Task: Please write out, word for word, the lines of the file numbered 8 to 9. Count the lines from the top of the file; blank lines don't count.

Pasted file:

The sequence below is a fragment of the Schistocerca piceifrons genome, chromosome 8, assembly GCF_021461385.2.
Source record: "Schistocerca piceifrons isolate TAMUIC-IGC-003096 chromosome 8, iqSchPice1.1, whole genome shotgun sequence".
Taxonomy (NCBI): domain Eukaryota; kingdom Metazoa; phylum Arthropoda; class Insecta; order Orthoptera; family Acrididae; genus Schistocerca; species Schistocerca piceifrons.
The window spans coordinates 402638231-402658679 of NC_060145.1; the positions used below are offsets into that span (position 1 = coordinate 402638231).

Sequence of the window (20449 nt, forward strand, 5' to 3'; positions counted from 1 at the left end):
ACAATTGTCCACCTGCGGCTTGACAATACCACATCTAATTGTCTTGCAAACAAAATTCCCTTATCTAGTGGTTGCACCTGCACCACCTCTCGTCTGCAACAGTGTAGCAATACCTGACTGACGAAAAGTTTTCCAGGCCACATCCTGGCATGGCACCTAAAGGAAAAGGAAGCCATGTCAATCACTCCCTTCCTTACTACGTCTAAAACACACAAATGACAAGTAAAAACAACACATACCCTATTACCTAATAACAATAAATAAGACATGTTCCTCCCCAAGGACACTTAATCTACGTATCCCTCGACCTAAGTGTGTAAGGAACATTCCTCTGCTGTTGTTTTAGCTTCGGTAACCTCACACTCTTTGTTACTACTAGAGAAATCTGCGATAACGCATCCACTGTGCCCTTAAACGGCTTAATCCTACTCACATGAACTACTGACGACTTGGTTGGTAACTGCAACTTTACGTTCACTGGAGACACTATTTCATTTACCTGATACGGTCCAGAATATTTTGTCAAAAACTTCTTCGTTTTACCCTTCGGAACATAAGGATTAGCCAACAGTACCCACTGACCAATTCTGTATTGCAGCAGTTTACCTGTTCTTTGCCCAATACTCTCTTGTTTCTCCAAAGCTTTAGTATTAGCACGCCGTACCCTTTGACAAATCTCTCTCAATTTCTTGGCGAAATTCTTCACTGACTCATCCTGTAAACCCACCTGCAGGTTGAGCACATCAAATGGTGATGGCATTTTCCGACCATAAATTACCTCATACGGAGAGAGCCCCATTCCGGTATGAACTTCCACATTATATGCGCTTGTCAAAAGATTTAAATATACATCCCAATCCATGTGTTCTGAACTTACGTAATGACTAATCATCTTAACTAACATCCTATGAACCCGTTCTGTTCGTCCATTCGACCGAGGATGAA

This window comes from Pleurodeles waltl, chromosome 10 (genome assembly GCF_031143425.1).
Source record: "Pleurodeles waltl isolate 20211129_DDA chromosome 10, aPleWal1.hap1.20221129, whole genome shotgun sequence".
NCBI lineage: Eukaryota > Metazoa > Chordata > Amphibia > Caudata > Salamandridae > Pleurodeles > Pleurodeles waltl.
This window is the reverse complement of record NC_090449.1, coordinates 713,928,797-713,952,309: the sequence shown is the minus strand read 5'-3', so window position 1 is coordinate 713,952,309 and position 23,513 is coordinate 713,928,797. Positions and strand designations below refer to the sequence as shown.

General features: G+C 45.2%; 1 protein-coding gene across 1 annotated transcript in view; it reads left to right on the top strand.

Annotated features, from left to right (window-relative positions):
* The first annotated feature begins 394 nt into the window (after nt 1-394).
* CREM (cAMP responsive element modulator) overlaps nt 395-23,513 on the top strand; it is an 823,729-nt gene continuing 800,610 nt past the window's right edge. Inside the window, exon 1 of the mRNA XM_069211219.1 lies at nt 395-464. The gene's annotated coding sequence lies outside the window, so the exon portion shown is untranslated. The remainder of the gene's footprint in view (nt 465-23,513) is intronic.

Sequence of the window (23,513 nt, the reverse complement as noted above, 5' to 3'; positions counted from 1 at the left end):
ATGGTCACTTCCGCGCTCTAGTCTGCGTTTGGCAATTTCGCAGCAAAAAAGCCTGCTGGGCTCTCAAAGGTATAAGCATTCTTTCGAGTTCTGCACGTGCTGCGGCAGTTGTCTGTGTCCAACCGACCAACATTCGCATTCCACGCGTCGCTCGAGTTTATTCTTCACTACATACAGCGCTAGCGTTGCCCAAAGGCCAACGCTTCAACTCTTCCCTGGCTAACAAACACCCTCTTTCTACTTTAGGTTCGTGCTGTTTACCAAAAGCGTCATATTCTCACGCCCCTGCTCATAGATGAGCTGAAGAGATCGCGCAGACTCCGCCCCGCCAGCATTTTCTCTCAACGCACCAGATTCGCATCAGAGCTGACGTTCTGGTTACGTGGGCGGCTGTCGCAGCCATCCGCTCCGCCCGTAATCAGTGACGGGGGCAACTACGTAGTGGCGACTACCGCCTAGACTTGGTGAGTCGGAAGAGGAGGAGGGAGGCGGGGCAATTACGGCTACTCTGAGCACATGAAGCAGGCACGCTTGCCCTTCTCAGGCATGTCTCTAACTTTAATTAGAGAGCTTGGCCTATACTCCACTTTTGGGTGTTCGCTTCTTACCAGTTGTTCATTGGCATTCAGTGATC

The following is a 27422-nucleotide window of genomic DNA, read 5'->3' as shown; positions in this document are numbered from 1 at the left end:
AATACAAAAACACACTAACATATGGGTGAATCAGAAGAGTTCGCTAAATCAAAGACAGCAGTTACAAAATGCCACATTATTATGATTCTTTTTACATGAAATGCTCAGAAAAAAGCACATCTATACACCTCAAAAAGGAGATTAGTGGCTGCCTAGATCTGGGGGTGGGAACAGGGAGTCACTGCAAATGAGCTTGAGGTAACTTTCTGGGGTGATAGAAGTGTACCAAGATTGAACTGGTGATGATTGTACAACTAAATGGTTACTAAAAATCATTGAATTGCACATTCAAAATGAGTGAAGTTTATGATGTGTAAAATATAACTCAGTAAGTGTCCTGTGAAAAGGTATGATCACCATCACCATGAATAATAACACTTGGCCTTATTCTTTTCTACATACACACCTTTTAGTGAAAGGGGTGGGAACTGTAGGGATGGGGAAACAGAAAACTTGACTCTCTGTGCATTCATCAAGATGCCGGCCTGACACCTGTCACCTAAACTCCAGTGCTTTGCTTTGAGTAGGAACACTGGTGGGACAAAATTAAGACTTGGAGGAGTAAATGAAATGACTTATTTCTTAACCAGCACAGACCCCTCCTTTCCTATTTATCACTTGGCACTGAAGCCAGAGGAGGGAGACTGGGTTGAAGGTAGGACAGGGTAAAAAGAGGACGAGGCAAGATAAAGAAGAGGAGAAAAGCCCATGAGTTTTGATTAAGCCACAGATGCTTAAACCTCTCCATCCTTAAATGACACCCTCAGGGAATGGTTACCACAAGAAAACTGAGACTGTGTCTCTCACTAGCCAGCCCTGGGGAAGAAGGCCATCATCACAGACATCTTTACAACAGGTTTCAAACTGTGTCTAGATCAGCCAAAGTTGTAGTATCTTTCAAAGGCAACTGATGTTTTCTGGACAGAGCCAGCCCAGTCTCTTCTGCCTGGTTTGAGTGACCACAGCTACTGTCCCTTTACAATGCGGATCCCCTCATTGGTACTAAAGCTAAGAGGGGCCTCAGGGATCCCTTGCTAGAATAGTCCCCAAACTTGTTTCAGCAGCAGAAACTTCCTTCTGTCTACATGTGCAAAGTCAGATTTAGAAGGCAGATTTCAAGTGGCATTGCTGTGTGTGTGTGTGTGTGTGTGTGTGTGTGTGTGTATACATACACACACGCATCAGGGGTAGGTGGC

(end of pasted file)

Source record: "Pleurodeles waltl isolate 20211129_DDA chromosome 10, aPleWal1.hap1.20221129, whole genome shotgun sequence".
NCBI lineage: Eukaryota > Metazoa > Chordata > Amphibia > Caudata > Salamandridae > Pleurodeles > Pleurodeles waltl.